Dame Hazel Genn warns of ‘downgrading’ of civil justice
Mediation ‘is not about just settlement’, said Professor Dame Hazel Genn earlier this month. ‘It is just about settlement.’
This pithy attack on received wisdom aptly summed up three excoriating Hamlyn lectures in which the professor of socio-legal studies at University College London stripped away some of the comfortable assumptions that have surrounded English civil justice for more than a decade.
No wonder one of her colleagues, after hearing her first talk, expressed surprise at such forthright remarks from someone who normally steers clear of ‘political’ comments. Dame Hazel’s lectures attacked what she saw as the downgrading of civil justice, the degradation of civil court facilities and the diversion of cases to private dispute resolution.
She recalled a speech in 2000 by Baroness Scotland in which the Attorney General – at that time a minister in the Lord Chancellor’s department – had enthusiastically promoted the benefits of alternative dispute resolution (ADR). Judges should not be asking whether a case was suitable for diversion to ADR, Lady Scotland had said – the question they should be asking was why the case was thought suitable for adjudication.
Perhaps everything can be mediated, Dame Hazel commented tartly, and the courts can all become pubs and restaurants. But why would any defendant mediate if there were no courts to enforce a settlement or impose a ruling?
It was all the fault of Lord Woolf, Dame Hazel suggested. Supporters of ADR had enjoyed little success, even in the commercial field, until the then Master of the Rolls published his much-heralded review of civil justice in 1996.
As part of his research, Lord Woolf had travelled to the US, Canada and Australia, becoming convinced of the value of mediation as an essential element in reforming justice. The fundamental premise of his interim report, said Dame Hazel, was that all cases should be settled as soon as possible, and ADR should be tried both before and after the issue of proceedings in order to achieve this.
His final report was even firmer. It led, in turn, to the new Civil Procedure Rules – the so-called Woolf reforms. Their introduction 10 years ago was the single greatest change to civil procedure in England and Wales since 1883.
Lord Woolf had called his report Access to Justice. ‘Some commentators have argued that the purpose of the reforms was to provide more access and less justice,’ Dame Hazel pointedly observed. But modern civil justice reform was neither about more access nor more justice, she maintained. It was simply about diversion.
‘The push for less law is supported by the growing ADR profession which professes a mission to rid society of conflict but which is more interested in the profits to be made from large commercial dispute settlement than the small change of the county courts,’ she said.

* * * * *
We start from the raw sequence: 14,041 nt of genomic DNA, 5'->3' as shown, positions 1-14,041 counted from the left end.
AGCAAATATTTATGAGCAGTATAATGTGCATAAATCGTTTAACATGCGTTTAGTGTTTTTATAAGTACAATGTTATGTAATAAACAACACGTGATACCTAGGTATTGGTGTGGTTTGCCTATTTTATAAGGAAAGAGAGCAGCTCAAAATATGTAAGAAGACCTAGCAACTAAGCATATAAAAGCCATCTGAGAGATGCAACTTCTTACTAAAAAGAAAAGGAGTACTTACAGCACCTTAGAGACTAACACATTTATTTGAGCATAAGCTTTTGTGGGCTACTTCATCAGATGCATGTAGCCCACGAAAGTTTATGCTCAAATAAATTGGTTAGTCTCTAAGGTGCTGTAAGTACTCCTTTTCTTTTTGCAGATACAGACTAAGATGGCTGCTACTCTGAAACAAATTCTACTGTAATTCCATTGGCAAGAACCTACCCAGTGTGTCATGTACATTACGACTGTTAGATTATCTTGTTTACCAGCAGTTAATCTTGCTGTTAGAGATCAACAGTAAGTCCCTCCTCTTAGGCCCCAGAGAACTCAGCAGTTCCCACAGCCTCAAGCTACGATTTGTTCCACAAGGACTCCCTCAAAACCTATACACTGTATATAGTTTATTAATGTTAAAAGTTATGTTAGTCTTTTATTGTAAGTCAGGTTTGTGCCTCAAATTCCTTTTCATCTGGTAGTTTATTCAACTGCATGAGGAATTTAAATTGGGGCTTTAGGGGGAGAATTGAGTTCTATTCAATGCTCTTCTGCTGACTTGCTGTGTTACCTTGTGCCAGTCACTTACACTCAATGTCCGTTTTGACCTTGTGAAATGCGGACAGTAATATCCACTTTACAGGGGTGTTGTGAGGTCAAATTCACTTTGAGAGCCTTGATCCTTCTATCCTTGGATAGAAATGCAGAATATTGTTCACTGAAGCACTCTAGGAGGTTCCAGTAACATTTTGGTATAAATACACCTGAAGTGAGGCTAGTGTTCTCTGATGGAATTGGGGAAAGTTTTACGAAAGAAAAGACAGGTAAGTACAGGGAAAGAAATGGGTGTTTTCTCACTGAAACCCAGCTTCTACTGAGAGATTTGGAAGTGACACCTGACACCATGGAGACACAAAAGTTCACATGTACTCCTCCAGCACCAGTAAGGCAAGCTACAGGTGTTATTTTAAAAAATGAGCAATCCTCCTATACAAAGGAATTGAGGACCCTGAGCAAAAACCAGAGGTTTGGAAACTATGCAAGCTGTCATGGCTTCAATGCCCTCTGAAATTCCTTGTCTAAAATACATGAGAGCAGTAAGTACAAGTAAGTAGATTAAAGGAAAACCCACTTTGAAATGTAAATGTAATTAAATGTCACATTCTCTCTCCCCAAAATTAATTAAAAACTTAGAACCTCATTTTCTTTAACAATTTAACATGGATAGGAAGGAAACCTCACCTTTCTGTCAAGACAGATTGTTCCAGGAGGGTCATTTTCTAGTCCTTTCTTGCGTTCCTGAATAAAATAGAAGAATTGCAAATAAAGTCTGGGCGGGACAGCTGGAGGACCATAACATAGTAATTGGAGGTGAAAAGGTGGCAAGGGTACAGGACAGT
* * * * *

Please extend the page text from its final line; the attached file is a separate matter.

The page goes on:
Not that she was totally opposed to ADR. It was ‘an important supplement to courts that should be made available to anyone contemplating litigation’. But it had been used as an excuse to save public money.
In response to greater spending on the criminal courts, ministers had looked for savings in civil justice. That had been achieved by ‘diversion of cases away from public courts and into private dispute resolution, stripping down court procedure and making litigants pay for court buildings, judges and the administration through full-cost fee-recovery’.
But court-users had not rushed to embrace ADR in the five years following Access to Justice. Like the horse that wouldn’t drink, litigants ‘mulishly’ rejected the courts’ encouragement.
‘It was therefore time for the judicial big guns to step in. Beginning in 2002, a series of landmark decisions were handed down from the Court of Appeal and High Court underlining the importance of ADR.’ In one case, a winning party that had refused to consider mediation was refused its costs.
‘The high-water mark in the line of cases came in May 2003 when the High Court decided that the fact that a case involved a point of law did not make it inherently unsuitable for mediation, a decision that was warmly welcomed by mediation organisations.’
The tide turned in 2004, Dame Hazel said, when the Court of Appeal held in a case called Halsey that compulsory ADR would amount to an unacceptable constraint on the right of access to the court, breaching the right to a fair trial. But the court’s comments on compulsory ADR were non-binding obiter dicta, according to the Master of the Rolls. ‘Despite the Halsey decision it is at least strongly arguable that the court retains a jurisdiction to require parties to enter into mediation,’ Sir Anthony Clarke told a conference in May.
At a conference this month organised by the Oxford University law faculty and sponsored by Herbert Smith, Sir Anthony found himself listening to another attack on the Woolf reforms – this time from Professor Michael Zander QC, a consistent critic from the start. Far from costs having been reduced by the reforms, said Zander, they had gone up. And there had been a significant increase in inconsistent judicial decision-making.
Lord Woolf seemed to agree. ‘The situation in regard to costs is worrying,’ he said in a message to the conference. ‘Are we unnecessarily restricting the discretion of the case-managing judge? Are we giving unnecessary scope to tactical advocacy?’
Though far from perfect, he still regarded the Civil Procedure Rules as ‘fit for purpose’. Dame Hazel Genn, by contrast, believes we have neglected the role of judicial decision-making in supporting social and economic order. Her Hamlyn lectures will be published by Cambridge University Press in the spring. I can’t wait for Lord Woolf’s review.